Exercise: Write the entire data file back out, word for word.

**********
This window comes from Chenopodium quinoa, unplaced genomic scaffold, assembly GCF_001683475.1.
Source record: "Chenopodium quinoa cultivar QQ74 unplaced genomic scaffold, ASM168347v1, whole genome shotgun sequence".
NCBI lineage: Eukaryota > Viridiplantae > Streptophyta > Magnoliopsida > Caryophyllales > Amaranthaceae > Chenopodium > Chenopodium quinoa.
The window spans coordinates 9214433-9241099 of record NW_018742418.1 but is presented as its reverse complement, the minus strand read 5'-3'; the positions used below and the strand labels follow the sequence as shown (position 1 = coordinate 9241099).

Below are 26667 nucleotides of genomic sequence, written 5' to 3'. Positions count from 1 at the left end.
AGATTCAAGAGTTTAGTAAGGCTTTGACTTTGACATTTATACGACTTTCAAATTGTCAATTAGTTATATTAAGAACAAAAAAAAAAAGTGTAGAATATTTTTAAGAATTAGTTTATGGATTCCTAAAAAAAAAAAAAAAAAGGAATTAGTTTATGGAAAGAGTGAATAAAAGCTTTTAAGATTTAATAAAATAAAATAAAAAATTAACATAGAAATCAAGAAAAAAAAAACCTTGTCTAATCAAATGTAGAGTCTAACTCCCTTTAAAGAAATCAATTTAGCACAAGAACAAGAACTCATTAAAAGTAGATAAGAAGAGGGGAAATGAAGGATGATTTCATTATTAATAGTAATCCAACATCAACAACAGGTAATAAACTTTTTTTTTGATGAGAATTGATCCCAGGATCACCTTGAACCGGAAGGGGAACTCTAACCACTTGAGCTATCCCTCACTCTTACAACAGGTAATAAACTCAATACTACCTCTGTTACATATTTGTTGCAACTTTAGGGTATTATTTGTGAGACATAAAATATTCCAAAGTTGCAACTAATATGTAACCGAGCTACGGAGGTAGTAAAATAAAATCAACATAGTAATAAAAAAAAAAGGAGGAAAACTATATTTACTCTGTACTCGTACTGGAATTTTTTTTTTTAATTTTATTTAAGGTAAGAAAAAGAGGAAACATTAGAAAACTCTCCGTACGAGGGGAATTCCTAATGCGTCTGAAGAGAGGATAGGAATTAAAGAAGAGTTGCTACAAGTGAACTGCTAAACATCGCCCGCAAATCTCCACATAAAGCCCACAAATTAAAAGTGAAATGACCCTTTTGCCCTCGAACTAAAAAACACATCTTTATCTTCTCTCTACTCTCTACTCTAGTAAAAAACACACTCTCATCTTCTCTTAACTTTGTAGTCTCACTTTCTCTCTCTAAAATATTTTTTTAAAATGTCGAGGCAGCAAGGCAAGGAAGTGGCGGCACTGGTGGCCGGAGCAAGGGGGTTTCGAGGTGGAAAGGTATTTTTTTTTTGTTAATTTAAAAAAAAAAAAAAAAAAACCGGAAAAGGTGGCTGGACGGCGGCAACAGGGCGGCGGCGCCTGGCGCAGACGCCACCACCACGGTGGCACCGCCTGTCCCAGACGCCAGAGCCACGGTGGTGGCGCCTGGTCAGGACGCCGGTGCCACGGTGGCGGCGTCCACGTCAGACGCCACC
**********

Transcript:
This window comes from Chenopodium quinoa, unplaced genomic scaffold, assembly GCF_001683475.1.
Source record: "Chenopodium quinoa cultivar QQ74 unplaced genomic scaffold, ASM168347v1, whole genome shotgun sequence".
NCBI lineage: Eukaryota > Viridiplantae > Streptophyta > Magnoliopsida > Caryophyllales > Amaranthaceae > Chenopodium > Chenopodium quinoa.
The window spans coordinates 9214433-9241099 of record NW_018742418.1 but is presented as its reverse complement, the minus strand read 5'-3'; the positions used below and the strand labels follow the sequence as shown (position 1 = coordinate 9241099).

Below are 26667 nucleotides of genomic sequence, written 5' to 3'. Positions count from 1 at the left end.
AGATTCAAGAGTTTAGTAAGGCTTTGACTTTGACATTTATACGACTTTCAAATTGTCAATTAGTTATATTAAGAACAAAAAAAAAAAGTGTAGAATATTTTTAAGAATTAGTTTATGGATTCCTAAAAAAAAAAAAAAAAAGGAATTAGTTTATGGAAAGAGTGAATAAAAGCTTTTAAGATTTAATAAAATAAAATAAAAAATTAACATAGAAATCAAGAAAAAAAAAACCTTGTCTAATCAAATGTAGAGTCTAACTCCCTTTAAAGAAATCAATTTAGCACAAGAACAAGAACTCATTAAAAGTAGATAAGAAGAGGGGAAATGAAGGATGATTTCATTATTAATAGTAATCCAACATCAACAACAGGTAATAAACTTTTTTTTTGATGAGAATTGATCCCAGGATCACCTTGAACCGGAAGGGGAACTCTAACCACTTGAGCTATCCCTCACTCTTACAACAGGTAATAAACTCAATACTACCTCTGTTACATATTTGTTGCAACTTTAGGGTATTATTTGTGAGACATAAAATATTCCAAAGTTGCAACTAATATGTAACCGAGCTACGGAGGTAGTAAAATAAAATCAACATAGTAATAAAAAAAAAAGGAGGAAAACTATATTTACTCTGTACTCGTACTGGAATTTTTTTTTTTAATTTTATTTAAGGTAAGAAAAAGAGGAAACATTAGAAAACTCTCCGTACGAGGGGAATTCCTAATGCGTCTGAAGAGAGGATAGGAATTAAAGAAGAGTTGCTACAAGTGAACTGCTAAACATCGCCCGCAAATCTCCACATAAAGCCCACAAATTAAAAGTGAAATGACCCTTTTGCCCTCGAACTAAAAAACACATCTTTATCTTCTCTCTACTCTCTACTCTAGTAAAAAACACACTCTCATCTTCTCTTAACTTTGTAGTCTCACTTTCTCTCTCTAAAATATTTTTTTAAAATGTCGAGGCAGCAAGGCAAGGAAGTGGCGGCACTGGTGGCCGGAGCAAGGGGGTTTCGAGGTGGAAAGGTATTTTTTTTTTGTTAATTTAAAAAAAAAAAAAAAAAAACCGGAAAAGGTGGCTGGACGGCGGCAACAGGGCGGCGGCGCCTGGCGCAGACGCCACCACCACGGTGGCACCGCCTGTCCCAGACGCCAGAGCCACGGTGGTGGCGCCTGGTCAGGACGCCGGTGCCACGGTGGCGGCGTCCACGTCAGACGCCACC